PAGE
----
Hoban argues, contrary to the college’s allegations, that Promises Made-Promises Broken is under no obligation to disclose such information.

The Desert Sun asked Hoban if the responsible thing for the group to do would be to release this information regardless of legal debate, considering that Promises Made-Promises Broken was founded around the issue of defending college transparency, but the group itself remains opaque. .

“No, because you know, there’s all kinds of people involved from different political parties, from different walks of life, you know, and they just want the college fixed,” Hoban said. “And, you know, they don’t want and shouldn’t have, you know, the discussion about them. The discussion is about COD.”

Group leader says he’s ‘not worried’

In his board presentation included in the Agenda Folder, Brown first defends COD’s bond program, then attacks Promises Made-Promises Broken.

She says the school meets financial, performance and accountability requirements, and says independent financial and performance audits of the bond program produced no audit findings. She says COD’s capital improvement program meets best practices, citing the college’s adoption of a facilities plan and its Citizenship Obligations Oversight Committee, as well as ongoing dialogue between the community of the campus, the board of directors, the oversight committee, the administrators and other stakeholders.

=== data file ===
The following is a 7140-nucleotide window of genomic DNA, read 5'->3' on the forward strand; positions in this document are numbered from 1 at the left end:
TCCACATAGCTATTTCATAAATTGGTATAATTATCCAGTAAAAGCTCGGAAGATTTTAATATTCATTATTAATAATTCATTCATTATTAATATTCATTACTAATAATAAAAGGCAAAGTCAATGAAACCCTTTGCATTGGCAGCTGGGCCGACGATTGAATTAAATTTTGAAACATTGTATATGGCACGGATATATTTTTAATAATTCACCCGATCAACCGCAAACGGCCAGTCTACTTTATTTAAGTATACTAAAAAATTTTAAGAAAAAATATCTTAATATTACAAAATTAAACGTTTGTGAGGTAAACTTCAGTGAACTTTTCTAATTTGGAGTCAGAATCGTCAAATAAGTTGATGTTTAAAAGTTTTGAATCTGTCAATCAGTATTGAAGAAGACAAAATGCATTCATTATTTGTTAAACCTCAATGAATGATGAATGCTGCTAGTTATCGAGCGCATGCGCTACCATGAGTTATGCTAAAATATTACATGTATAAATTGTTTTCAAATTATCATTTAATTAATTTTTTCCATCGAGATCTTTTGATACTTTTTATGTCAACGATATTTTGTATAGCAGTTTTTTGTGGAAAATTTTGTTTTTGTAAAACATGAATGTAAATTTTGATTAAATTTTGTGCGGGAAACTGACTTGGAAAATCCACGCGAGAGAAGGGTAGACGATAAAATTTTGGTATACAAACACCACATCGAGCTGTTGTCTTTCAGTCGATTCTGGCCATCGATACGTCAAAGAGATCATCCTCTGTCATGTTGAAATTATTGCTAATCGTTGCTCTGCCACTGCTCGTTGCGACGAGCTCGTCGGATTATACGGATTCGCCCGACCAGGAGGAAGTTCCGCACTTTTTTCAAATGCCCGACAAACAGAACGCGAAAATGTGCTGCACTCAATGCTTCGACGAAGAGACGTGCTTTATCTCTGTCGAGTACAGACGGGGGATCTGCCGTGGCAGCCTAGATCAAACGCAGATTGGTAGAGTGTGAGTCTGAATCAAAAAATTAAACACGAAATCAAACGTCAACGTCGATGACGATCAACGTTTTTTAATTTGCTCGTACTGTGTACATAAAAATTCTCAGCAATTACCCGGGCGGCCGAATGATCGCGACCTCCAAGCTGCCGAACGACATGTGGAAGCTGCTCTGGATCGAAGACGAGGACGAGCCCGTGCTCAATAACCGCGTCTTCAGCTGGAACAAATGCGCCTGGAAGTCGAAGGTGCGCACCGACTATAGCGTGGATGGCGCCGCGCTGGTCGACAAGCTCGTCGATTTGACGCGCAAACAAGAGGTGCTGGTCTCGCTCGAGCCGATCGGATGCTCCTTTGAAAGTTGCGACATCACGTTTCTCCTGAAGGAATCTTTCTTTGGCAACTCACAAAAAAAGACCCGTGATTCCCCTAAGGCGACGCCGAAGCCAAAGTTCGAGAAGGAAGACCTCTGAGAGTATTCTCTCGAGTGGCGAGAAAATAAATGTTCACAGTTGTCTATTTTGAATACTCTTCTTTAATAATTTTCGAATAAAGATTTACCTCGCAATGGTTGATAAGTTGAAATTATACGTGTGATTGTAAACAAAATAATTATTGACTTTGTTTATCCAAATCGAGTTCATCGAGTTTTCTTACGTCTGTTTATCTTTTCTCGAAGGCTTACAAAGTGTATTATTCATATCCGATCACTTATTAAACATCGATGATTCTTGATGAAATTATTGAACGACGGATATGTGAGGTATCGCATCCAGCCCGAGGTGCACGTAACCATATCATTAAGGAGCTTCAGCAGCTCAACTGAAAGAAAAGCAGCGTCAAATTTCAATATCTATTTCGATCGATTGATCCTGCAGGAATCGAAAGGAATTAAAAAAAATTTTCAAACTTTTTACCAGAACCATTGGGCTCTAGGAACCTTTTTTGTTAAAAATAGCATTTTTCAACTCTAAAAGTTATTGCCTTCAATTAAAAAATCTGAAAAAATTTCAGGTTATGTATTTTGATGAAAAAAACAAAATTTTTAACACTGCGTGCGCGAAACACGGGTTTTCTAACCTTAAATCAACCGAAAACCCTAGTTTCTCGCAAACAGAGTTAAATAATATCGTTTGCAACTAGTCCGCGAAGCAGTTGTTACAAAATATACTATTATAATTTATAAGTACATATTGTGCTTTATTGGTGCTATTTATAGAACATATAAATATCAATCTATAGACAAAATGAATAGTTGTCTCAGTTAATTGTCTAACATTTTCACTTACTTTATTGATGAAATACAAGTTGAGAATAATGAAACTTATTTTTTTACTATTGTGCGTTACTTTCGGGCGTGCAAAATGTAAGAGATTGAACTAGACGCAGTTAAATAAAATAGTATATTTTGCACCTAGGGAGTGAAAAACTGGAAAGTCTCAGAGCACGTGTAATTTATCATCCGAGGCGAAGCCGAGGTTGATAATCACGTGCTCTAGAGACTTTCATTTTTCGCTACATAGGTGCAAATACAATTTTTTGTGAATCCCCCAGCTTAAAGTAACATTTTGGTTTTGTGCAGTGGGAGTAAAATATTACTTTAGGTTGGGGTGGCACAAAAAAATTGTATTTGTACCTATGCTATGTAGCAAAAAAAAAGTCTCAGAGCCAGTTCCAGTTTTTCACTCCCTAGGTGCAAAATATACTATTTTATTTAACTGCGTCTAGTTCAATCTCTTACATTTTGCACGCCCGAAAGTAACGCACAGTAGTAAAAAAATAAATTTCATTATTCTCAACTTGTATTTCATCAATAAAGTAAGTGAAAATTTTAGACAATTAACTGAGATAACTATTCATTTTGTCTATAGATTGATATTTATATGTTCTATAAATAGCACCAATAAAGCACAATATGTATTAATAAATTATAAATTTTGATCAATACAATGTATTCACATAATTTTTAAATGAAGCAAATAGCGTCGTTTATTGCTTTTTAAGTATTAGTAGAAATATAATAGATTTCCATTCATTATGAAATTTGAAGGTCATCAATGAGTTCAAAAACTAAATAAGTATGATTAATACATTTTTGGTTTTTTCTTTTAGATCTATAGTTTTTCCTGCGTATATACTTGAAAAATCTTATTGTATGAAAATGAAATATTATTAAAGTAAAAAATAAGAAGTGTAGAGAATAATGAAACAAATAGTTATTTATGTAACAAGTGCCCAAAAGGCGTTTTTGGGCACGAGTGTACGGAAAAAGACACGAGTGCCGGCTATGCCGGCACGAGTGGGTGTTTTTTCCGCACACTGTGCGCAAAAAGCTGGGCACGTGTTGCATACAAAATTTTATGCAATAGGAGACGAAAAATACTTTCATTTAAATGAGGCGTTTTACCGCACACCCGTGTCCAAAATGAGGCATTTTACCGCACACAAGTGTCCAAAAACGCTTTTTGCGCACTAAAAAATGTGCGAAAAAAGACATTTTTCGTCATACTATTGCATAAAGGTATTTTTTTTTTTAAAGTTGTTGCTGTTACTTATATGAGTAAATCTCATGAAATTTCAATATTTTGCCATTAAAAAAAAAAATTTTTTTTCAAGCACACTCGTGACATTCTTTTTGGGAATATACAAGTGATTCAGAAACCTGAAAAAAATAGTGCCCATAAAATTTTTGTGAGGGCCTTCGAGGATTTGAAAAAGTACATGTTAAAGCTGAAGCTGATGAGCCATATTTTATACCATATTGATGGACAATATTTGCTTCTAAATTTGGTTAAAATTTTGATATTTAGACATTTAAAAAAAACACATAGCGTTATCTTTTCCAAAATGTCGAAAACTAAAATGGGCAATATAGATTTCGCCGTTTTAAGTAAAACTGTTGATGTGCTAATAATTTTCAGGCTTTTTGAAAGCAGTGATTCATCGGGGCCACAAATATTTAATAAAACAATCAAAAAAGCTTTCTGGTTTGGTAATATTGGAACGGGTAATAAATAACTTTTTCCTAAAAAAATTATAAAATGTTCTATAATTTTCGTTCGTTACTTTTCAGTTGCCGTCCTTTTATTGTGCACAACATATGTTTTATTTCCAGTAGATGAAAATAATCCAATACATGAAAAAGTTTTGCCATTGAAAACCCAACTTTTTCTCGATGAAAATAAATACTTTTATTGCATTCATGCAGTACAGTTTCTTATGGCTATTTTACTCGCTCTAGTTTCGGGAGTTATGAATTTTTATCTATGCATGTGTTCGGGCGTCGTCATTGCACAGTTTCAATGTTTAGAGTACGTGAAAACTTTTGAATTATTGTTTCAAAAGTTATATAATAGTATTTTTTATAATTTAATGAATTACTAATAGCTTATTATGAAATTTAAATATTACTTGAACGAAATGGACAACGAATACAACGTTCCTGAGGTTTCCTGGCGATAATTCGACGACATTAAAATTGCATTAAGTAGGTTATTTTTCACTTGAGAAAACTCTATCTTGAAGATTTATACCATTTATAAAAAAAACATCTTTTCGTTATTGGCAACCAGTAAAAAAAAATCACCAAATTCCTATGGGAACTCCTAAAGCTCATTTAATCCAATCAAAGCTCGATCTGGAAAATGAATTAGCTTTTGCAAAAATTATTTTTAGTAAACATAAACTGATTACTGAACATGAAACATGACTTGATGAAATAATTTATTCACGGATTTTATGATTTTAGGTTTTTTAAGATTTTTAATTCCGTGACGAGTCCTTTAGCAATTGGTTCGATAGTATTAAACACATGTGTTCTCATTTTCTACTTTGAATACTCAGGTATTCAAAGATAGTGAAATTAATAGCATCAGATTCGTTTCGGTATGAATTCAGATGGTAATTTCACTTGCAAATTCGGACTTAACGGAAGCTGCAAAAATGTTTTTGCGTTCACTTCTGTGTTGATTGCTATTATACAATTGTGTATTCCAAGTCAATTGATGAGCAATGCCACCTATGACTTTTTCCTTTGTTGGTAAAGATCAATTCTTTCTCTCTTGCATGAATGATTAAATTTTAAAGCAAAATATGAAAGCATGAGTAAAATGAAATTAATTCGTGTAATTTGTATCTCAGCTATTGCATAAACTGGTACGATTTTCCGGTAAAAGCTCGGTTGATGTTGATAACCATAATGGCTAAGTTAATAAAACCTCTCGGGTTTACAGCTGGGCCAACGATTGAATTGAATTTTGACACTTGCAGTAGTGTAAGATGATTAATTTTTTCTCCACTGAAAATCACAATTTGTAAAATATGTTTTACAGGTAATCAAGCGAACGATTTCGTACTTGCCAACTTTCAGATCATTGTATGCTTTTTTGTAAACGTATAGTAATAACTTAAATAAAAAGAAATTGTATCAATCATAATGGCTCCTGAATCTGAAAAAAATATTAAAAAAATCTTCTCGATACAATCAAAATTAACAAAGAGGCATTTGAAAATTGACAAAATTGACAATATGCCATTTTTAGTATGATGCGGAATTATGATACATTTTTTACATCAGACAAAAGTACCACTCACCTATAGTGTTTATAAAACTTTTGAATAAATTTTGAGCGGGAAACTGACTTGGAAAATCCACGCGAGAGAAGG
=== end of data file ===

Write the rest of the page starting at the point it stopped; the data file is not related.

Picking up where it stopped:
But even some members of the Citizenship Bond Oversight Committee have raised questions about COD’s transparency. For example, in December, Oversight Committee member Margie Eklund said that “the college’s lack of transparency is truly appalling.”

And, in March, critics called a meeting of the Oversight Committee to express concern that the Oversight Committee itself may be withholding information from the public and unnecessarily limiting public comment – ​​perhaps in violation of state law.

In his presentation, Brown suggests that the Promises Made-Promises Broken documents represent spending and advertising that does not meet the standards set by the Fair Political Practices Commission.

Brown argues that a communication expressly advocates supporting or opposing a clearly identified candidate in the following scenarios:

  • The communication uses words such as “vote for”, “elect”, “vote for” or “defeat”.
  • The communication is made within 60 days before an election and the communication refers to a clearly identified candidate…so that when taken as a whole, unambiguously suggests only one meaning which is to urge a particular outcome of an election.

In his presentation, Brown says penalties of up to $5,000 per violation can be imposed for violating the Political Reform Act, including for failing to file campaign statements.

Hoban said he was “not at all concerned” about the group receiving one or more of these violations.

Friday’s COD Board meeting begins at 9:30 a.m. in Palm Desert and can be streamed live at the following link: collegeofthedesert-edu.zoom.us/j/95625979578.

Jonathan Horwitz covers education for The Desert Sun. Contact him at [email protected] or @Writes_Jonathan.